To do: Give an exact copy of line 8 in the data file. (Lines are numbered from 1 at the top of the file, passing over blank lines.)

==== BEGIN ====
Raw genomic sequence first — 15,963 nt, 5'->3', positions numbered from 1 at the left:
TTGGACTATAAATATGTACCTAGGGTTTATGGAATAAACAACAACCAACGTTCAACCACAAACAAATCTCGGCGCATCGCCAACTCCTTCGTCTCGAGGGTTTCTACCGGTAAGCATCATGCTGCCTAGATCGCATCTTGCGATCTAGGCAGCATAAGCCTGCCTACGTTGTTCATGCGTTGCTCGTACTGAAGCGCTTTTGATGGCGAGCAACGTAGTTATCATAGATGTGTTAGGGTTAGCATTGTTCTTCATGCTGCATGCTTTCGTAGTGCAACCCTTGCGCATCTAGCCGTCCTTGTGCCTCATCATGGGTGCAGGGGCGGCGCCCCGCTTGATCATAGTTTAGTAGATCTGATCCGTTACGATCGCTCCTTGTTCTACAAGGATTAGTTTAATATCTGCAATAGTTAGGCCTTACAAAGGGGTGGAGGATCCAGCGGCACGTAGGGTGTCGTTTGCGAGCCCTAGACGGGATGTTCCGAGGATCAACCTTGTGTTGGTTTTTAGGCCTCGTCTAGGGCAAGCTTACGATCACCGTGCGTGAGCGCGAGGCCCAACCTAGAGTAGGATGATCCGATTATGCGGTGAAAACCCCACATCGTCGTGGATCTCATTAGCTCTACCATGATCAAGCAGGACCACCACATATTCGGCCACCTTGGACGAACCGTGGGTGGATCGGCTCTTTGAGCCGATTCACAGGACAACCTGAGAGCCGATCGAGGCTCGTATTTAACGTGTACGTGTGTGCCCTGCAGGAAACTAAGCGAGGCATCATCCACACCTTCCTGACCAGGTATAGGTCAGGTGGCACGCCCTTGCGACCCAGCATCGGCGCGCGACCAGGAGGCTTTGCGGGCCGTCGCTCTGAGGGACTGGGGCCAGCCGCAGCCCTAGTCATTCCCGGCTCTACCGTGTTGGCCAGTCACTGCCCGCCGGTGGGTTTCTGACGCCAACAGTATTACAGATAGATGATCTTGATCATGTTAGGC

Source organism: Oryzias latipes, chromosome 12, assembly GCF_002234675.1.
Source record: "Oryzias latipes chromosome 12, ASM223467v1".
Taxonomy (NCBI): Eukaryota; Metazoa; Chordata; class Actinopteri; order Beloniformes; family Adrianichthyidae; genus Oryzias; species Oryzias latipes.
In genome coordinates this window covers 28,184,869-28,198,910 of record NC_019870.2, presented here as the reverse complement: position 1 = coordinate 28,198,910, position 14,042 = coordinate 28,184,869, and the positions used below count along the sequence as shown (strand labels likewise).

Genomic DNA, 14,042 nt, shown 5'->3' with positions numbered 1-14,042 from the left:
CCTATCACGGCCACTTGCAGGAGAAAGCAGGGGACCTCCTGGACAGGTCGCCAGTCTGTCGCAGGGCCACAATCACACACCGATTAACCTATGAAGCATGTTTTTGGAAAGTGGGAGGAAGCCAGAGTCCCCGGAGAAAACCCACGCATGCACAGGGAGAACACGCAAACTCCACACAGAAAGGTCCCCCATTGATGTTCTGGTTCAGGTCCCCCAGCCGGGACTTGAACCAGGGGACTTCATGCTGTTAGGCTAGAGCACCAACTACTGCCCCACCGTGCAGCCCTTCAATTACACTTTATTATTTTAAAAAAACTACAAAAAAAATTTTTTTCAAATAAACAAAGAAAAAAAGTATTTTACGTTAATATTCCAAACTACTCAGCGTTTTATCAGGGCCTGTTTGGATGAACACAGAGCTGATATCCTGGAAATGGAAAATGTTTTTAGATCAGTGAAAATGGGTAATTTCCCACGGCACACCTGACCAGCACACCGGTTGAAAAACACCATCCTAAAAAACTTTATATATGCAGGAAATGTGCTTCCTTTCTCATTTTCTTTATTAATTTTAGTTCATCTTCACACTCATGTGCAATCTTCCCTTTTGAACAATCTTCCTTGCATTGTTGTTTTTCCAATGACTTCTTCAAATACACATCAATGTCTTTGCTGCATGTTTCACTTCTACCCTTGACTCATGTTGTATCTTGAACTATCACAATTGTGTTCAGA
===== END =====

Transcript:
CCTATCACGGCCACTTGCAGGAGAAAGCAGGGGACCTCCTGGACAGGTCGCCAGTCTGTCGCAGGGCCACAATCACACACCGATTAACCTATGAAGCATGTTTTTGGAAAGTGGGAGGAAGCCAGAGTCCCCGGAGAAAACCCACGCATGCACAGGGAGAACACGCAAACTCCACACAGAAAGGTCCCCCATTGATGTTCTGGTTCAGGTCCCCCAGCCGGGACTTGAACCAGGGGACTTCATGCTGTTAGGCTAGAGCACCAACTACTGCCCCACCGTGCAGCCCTTCAATTACACTTTATTATTTTAAAAAAACTACAAAAAAAATTTTTTTCAAATAAACAAAGAAAAAAAGTATTTTACGTTAATATTCCAAACTACTCAGCGTTTTATCAGGGCCTGTTTGGATGAACACAGAGCTGATATCCTGGAAATGGAAAATGTTTTTAGATCAGTGAAAATGGGTAATTTCCCACGGCACACCTGACCAGCACACCGGTTGAAAAACACCATCCTAAAAAACTTTATATATGCAGGAAATGTGCTTCCTTTCTCATTTTCTTTATTAATTTTAGTTCATCTTCACACTCATGTGCAATCTTCCCTTTTGAACAATCTTCCTTGCATTGTTGTTTTTCCAATGACTTCTTCAAATACACATCAATGTCTTTGCTGCATGTTTCACTTCTACCCTTGACTCATGTTGTATCTTGAACTATCACAATTGTGTTCAGA